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Casting a line

Strike Soldier to compete in National Kayak Bass Fishing Tournament

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Casting a line

Staff Sergeant  Robert Guigar, 2nd Battalion, 502nd Infantry Regiment, 2nd Brigade Combat Team, 101st Airborne Division (Air Assault), and his daughter Aubrey sit together on a kayak at Watts Bar Lake, Tennessee. Guigar said he is getting her used to the water and into the sport early.

Staff Sergeant Robert Guigar was recently invited to the YakAttack Kayak Bass Fishing National Championship tournament where he will compete at a national level.

Guigar, 28, is assigned to 2nd Battalion, 502nd Infantry Regiment, 2nd Brigade Combat Team, 101st Airborne Division (Air Assault), as a battalion operations noncommissioned officer.

Being invited to the national KBF tournament is a big deal and something that takes many bass fishers a very long time to achieve, he said.

“I’ve been prepping ever since I got the invite for the nationals,” Guigar said “That was October of last year.”

The national tournament takes place April 2-4 in Marshall County, Alabama. More than 800 KBF members are expected to compete for a national champion title. Using his kayak, fishing poles and a measuring board, Guigar will catch as many as five of the longest bass he can as he vies to win KBF title.

“I have been tournament fishing for two years now,” he said. “But I have been fishing ever since I was a kid.”

Guigar used to fish for all types of different fish in his hometown of Clinton, Tennessee, but his love for tournament bass fishing has taken him to the next level. Because of Fort Campbell’s location he can keep his bass fishing local.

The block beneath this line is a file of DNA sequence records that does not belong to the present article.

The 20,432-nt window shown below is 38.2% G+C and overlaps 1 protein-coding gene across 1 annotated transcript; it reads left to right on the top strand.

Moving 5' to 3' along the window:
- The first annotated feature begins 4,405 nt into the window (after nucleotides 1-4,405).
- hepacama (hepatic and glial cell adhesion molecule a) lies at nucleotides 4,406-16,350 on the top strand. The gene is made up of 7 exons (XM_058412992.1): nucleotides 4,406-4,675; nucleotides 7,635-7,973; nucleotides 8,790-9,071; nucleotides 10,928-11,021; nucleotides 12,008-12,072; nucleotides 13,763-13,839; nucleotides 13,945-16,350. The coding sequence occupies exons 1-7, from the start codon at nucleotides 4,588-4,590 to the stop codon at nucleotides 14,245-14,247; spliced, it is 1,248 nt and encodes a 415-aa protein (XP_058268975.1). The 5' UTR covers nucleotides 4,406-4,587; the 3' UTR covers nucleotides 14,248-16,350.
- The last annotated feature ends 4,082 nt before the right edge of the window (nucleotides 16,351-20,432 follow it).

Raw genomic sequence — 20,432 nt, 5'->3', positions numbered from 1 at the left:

“I can hit a lot of water ways that will be similar to the lakes that I would be fishing in tournaments,” Guigar said. “Kentucky Lake is one of the big ones I hit when its part of the tournament series because it’s well renowned as a bass fishery.”

There are different types of kayaks, he said. Some of them have a foot paddle to use to get around easier. Guigar plans on investing in a boat for pre-fishing so he can get around faster to find the best spots before his tournaments.

“I’m able to move so much faster with a big engine,” he said laughing. “I can cover more water and push out what we call ‘dead water.’”

Dead water is water where there are no fish, Guigar said.

“There is no sense in wasting an hour, or two hours, when you won’t get anything,” he said.

To win tournaments it’s not what you have but how you do it, Guigar said.

“I have buds that I go fishing with and they may have a $60 kayak, a tackle box and a couple of rods,” he said. “I’ve seen them win tournaments. It’s not about going out and getting the best gear and the best kayak.”

Competition fishing is not easy and is a lot of work, Guigar said.

“There is a lot of prepping involved and there were multiple times where I got off work and had a tournament the very next morning,” he said.

And some of the bass fishing tournaments start as early as 5 a.m.

“This means waking up two hours earlier, so I can get everything ready and get my spot in the water before everyone else,” Guigar said. “All the prepping that goes into this takes a lot of time.”

Months before a tournament he is already looking at maps and planning out where he is going to mark fish, he said.

“There is a saying,” Guigar said, “one fish is lucky, two fish is a pattern.”

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